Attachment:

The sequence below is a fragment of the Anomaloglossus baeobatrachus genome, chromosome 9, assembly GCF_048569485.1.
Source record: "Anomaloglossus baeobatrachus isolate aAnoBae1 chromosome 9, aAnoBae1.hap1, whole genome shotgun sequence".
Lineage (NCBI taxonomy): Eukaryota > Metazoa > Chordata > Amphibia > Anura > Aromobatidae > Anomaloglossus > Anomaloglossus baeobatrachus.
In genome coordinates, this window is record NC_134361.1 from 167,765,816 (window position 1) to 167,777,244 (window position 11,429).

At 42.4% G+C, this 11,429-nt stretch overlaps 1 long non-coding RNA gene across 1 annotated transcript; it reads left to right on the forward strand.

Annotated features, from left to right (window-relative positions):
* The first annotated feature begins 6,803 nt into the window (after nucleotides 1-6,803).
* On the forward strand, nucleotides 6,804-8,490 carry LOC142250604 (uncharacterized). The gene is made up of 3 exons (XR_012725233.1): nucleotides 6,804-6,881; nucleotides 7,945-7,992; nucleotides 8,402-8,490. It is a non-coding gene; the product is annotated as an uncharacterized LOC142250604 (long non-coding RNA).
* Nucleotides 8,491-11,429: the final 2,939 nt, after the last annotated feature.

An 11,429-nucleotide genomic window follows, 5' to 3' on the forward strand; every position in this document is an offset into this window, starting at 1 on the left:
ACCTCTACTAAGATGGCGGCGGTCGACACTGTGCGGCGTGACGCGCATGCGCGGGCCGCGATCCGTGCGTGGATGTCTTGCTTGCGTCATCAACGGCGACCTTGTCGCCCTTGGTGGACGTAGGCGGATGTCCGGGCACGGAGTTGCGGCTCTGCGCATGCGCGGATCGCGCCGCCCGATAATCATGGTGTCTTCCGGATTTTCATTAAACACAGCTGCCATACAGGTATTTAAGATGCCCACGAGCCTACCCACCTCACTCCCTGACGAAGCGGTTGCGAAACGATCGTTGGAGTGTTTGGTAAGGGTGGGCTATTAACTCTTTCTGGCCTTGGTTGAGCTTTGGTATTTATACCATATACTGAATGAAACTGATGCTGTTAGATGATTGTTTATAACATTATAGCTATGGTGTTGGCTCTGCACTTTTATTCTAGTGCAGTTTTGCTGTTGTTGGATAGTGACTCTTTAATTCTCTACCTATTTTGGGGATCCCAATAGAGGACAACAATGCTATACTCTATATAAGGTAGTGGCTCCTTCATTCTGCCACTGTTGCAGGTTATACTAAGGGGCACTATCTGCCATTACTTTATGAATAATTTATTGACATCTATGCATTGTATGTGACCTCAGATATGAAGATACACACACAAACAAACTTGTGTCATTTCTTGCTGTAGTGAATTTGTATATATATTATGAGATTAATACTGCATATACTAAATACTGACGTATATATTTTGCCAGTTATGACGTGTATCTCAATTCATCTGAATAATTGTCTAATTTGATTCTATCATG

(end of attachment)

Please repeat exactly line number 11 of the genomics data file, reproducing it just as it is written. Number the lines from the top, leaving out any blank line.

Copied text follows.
ACCTCTACTAAGATGGCGGCGGTCGACACTGTGCGGCGTGACGCGCATGCGCGGGCCGCGATCCGTGCGTGGATGTCTTGCTTGCGTCATCAACGGCGACCTTGTCGCCCTTGGTGGACGTAGGCGGATGTCCGGGCACGGAGTTGCGGCTCTGCGCATGCGCGGATCGCGCCGCCCGATAATCATGGTGTCTTCCGGATTTTCATTAAACACAGCTGCCATACAGGTATTTAAGATGCCCACGAGCCTACCCACCTCACTCCCTGACGAAGCGGTTGCGAAACGATCGTTGGAGTGTTTGGTAAGGGTGGGCTATTAACTCTTTCTGGCCTTGGTTGAGCTTTGGTATTTATACCATATACTGAATGAAACTGATGCTGTTAGATGATTGTTTATAACATTATAGCTATGGTGTTGGCTCTGCACTTTTATTCTAGTGCAGTTTTGCTGTTGTTGGATAGTGACTCTTTAATTCTCTACCTATTTTGGGGATCCCAATAGAGGACAACAATGCTATACTCTATATAAGGTAGTGGCTCCTTCATTCTGCCACTGTTGCAGGTTATACTAAGGGGCACTATCTGCCATTACTTTATGAATAATTTATTGACATCTATGCATTGTATGTGACCTCAGATATGAAGATACACACACAAACAAACTTGTGTCATTTCTTGCTGTAGTGAATTTGTATATATATTATGAGATTAATACTGCATATACTAAATACTGACGTATATATTTTGCCAGTTATGACGTGTATCTCAATTCATCTGAATAATTGTCTAATTTGATTCTATCATG